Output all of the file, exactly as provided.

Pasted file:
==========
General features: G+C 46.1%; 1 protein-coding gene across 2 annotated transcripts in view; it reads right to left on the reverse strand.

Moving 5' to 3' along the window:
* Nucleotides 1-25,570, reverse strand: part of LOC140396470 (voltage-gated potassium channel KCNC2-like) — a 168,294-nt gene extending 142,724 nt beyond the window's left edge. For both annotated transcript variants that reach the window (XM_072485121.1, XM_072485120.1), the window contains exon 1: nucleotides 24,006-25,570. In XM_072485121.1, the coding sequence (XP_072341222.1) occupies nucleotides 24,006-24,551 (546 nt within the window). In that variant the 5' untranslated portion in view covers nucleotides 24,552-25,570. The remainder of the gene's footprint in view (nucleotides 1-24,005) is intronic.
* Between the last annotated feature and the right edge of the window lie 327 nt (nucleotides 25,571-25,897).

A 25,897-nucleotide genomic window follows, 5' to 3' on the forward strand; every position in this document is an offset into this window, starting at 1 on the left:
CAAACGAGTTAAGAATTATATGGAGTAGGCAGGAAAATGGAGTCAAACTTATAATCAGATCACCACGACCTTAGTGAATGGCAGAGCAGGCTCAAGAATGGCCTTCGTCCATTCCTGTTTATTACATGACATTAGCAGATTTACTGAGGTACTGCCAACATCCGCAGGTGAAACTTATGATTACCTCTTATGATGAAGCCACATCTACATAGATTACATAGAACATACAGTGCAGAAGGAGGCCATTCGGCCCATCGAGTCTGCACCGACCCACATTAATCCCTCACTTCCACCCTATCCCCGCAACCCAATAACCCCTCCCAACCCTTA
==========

General features: G+C 46.1%; 1 protein-coding gene across 2 annotated transcripts in view; it reads right to left on the reverse strand.

Moving 5' to 3' along the window:
* Nucleotides 1-25,570, reverse strand: part of LOC140396470 (voltage-gated potassium channel KCNC2-like) — a 168,294-nt gene extending 142,724 nt beyond the window's left edge. For both annotated transcript variants that reach the window (XM_072485121.1, XM_072485120.1), the window contains exon 1: nucleotides 24,006-25,570. In XM_072485121.1, the coding sequence (XP_072341222.1) occupies nucleotides 24,006-24,551 (546 nt within the window). In that variant the 5' untranslated portion in view covers nucleotides 24,552-25,570. The remainder of the gene's footprint in view (nucleotides 1-24,005) is intronic.
* Between the last annotated feature and the right edge of the window lie 327 nt (nucleotides 25,571-25,897).

A 25,897-nucleotide genomic window follows, 5' to 3' on the forward strand; every position in this document is an offset into this window, starting at 1 on the left:
CAAACGAGTTAAGAATTATATGGAGTAGGCAGGAAAATGGAGTCAAACTTATAATCAGATCACCACGACCTTAGTGAATGGCAGAGCAGGCTCAAGAATGGCCTTCGTCCATTCCTGTTTATTACATGACATTAGCAGATTTACTGAGGTACTGCCAACATCCGCAGGTGAAACTTATGATTACCTCTTATGATGAAGCCACATCTACATAGATTACATAGAACATACAGTGCAGAAGGAGGCCATTCGGCCCATCGAGTCTGCACCGACCCACATTAATCCCTCACTTCCACCCTATCCCCGCAACCCAATAACCCCTCCCAACCCTTA